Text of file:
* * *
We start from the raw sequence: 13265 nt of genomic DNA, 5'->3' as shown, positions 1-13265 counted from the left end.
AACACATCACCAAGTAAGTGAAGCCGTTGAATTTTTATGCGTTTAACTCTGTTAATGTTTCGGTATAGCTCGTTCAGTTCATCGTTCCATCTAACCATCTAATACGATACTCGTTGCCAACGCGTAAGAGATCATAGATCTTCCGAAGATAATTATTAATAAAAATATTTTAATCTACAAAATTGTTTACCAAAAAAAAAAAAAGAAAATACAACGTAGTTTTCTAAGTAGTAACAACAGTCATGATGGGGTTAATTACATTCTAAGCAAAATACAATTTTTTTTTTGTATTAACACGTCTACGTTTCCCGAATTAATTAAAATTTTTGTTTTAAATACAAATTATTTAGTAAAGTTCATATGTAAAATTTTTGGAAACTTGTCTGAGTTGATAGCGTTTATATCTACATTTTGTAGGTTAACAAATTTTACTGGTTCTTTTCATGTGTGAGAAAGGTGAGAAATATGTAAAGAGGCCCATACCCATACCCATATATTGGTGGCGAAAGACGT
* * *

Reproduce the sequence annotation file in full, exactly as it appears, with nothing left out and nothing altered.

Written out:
We start from the raw sequence: 13265 nt of genomic DNA, 5'->3' as shown, positions 1-13265 counted from the left end.
AACACATCACCAAGTAAGTGAAGCCGTTGAATTTTTATGCGTTTAACTCTGTTAATGTTTCGGTATAGCTCGTTCAGTTCATCGTTCCATCTAACCATCTAATACGATACTCGTTGCCAACGCGTAAGAGATCATAGATCTTCCGAAGATAATTATTAATAAAAATATTTTAATCTACAAAATTGTTTACCAAAAAAAAAAAAAGAAAATACAACGTAGTTTTCTAAGTAGTAACAACAGTCATGATGGGGTTAATTACATTCTAAGCAAAATACAATTTTTTTTTTGTATTAACACGTCTACGTTTCCCGAATTAATTAAAATTTTTGTTTTAAATACAAATTATTTAGTAAAGTTCATATGTAAAATTTTTGGAAACTTGTCTGAGTTGATAGCGTTTATATCTACATTTTGTAGGTTAACAAATTTTACTGGTTCTTTTCATGTGTGAGAAAGGTGAGAAATATGTAAAGAGGCCCATACCCATACCCATATATTGGTGGCGAAAGACGT